One month later came the Extended Cut CGI Trailer which doesn't have much of anything new. The style of music for this trailer is epic, but since its structure of the music is more flowy and less melody driven, it's easier to cut to, because it won't feel dissonant if shots aren't on the beat. This is the point in the campaign where I'd start to really feel antsy since this trailer is retreading ground. 

I feel audience attention might start waning at this point. The comments on YouTube are still quite positive. I think because it's hard to argue with such polished CG and action. The music is why there are still several comments about getting chills when watching the trailer. 

Two months later is the "Become Adam Jensen" trailer which is a gameplay trailer focused on the character. This is mostly comprised of early game moments. This also shows more of the in-game story moments, instead of just using dialogue as voiceover. Despite the focus on Jensen, I feel these trailers are definitely getting diminishing returns. 

Interesting to note that the end slate of this one just says "2011", indicating the release date is getting pushed back. 

Just another month later was the one year anniversary of Deus Ex's reveal, and the release of the "Freedom of Choice" trailer which shows multiple solutions for one mission. For a game about player choice, it's surprising it took this long to get here.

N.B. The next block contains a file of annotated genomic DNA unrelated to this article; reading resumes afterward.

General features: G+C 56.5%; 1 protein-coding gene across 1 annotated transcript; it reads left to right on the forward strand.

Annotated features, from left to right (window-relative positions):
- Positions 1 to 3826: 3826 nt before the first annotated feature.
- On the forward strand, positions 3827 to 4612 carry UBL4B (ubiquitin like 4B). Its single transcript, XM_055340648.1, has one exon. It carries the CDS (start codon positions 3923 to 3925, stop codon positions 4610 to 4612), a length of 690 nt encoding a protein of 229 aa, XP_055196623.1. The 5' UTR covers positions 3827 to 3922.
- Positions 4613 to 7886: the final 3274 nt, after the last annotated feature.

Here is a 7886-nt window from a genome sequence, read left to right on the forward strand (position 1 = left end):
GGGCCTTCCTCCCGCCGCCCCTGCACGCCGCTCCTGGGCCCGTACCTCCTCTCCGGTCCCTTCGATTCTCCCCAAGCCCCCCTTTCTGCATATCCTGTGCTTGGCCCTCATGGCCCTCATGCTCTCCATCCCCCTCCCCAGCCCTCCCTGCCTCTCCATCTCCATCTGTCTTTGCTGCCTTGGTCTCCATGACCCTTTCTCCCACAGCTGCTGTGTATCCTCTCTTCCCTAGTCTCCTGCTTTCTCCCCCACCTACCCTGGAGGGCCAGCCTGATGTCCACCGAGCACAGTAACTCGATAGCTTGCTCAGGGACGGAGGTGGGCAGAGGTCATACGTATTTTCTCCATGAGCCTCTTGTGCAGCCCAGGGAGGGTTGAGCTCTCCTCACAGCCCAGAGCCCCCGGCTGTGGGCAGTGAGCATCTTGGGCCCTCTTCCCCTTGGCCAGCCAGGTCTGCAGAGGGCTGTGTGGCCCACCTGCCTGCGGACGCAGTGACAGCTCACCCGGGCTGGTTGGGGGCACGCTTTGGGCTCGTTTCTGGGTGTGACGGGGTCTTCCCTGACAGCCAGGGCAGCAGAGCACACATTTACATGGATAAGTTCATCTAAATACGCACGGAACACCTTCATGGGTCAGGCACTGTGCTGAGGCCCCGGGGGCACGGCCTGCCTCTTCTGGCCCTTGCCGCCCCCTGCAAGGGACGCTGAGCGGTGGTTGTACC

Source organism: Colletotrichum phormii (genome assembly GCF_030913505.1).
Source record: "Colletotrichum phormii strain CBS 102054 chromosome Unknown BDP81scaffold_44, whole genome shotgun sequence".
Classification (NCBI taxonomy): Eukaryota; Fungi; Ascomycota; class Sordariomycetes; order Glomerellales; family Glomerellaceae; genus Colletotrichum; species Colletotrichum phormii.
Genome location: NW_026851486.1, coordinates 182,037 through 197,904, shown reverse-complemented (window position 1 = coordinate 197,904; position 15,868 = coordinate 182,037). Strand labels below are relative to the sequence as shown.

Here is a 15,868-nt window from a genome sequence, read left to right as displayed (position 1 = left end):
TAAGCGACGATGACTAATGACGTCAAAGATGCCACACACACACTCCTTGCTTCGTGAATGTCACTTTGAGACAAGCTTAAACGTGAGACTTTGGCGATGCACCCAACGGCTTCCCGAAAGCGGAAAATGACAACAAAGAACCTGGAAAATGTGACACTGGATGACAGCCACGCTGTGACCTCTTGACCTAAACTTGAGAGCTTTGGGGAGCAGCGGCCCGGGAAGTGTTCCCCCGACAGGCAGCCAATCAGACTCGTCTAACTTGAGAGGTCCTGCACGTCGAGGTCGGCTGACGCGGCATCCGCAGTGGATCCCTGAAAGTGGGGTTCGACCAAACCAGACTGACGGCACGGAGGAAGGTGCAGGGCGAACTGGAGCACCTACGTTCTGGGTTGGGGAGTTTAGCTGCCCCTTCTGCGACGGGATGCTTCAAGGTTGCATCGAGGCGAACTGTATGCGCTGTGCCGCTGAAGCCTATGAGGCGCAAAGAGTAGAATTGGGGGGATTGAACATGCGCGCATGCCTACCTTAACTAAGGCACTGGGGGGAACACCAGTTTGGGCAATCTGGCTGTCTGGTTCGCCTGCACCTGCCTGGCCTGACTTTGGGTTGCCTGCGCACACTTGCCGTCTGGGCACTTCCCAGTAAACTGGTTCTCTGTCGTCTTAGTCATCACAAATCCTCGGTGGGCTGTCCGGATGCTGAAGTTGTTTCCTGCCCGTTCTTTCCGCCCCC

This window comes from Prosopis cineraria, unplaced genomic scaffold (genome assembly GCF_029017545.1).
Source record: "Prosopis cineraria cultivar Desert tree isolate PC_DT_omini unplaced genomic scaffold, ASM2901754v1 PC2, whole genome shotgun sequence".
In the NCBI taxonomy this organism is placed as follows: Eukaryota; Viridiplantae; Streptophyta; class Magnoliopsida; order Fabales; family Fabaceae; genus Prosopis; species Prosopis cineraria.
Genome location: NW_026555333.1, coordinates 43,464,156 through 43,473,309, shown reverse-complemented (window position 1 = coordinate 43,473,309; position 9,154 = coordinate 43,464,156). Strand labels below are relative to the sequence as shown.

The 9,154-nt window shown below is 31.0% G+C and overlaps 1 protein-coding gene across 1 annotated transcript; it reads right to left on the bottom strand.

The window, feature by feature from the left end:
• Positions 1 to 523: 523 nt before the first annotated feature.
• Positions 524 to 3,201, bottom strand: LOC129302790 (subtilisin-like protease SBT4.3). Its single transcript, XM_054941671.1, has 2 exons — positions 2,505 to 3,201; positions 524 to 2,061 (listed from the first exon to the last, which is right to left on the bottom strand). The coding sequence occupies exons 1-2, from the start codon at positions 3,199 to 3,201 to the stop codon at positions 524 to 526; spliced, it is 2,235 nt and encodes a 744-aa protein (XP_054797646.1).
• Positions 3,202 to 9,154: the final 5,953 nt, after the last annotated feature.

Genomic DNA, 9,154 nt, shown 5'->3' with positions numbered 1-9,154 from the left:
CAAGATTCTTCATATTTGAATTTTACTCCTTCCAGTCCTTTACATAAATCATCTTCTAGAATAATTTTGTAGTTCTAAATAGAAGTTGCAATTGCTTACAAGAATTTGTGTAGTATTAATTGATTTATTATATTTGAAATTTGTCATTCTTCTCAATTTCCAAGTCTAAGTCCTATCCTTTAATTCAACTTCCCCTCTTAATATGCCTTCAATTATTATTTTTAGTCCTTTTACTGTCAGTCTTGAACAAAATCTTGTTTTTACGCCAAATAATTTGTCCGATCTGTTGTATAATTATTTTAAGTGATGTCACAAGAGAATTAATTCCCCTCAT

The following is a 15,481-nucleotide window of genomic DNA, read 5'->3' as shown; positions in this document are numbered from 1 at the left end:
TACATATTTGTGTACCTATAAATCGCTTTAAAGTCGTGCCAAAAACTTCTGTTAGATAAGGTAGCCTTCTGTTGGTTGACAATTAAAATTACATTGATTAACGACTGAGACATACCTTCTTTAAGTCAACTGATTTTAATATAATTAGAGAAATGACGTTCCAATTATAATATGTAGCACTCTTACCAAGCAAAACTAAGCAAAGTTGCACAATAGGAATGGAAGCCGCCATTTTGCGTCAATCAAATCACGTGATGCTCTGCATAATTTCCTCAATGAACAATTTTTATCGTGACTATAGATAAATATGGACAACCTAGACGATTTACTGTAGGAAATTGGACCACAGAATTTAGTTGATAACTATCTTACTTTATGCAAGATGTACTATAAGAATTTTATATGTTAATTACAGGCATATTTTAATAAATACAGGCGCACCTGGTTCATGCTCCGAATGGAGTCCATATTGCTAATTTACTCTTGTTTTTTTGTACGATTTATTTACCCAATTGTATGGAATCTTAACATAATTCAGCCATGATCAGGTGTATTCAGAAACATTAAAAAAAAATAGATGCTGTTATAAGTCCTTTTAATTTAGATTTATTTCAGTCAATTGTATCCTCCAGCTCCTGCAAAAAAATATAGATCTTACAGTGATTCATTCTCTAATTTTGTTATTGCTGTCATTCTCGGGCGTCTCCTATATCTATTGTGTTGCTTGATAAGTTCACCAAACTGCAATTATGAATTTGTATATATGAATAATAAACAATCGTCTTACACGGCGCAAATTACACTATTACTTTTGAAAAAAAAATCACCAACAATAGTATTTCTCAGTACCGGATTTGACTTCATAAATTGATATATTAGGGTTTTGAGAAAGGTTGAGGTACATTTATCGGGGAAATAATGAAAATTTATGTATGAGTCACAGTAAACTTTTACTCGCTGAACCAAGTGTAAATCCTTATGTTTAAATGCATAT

This gets points for going even more specific in its gameplay focus, but these "how you play the game" trailers are typically more about conveying information than exciting the audience through music and editing, and thus it's more dry to watch. This trailer ends with a new release date of August 26, 2011. 

Three months later is the "This Ends Now" trailer which is the first trailer in a while that feels like it's edited like one. A lot of the previous ones felt like information vessels or recuts of old trailers. This one is a story trailer with an overview of the game's plot. The focus, and its editing injects some energy into the campaign; this trailer has more views than the previous two combined; execution is everything.

One month later came the "Purity first" trailer, just one month before launch. This is a high concept live-action video made to look like a video from the world of Deus Ex warning people about human augmentation. The novelty of this trailer pushed the interest in this trailer way up; it currently stands at 800k views which is second only to the E3 trailer. 

Like I mentioned in last week's post about Hotline Miami. Live-action trailers like this are good for establishing mood and tone. There are bare snippets of graphics from the game, but they're not the focus. Releasing another gameplay trailer so close to launchwould be kind of a waste, but this feels like a good way to show a different side of the game, ironically, by not showing much of the game at all.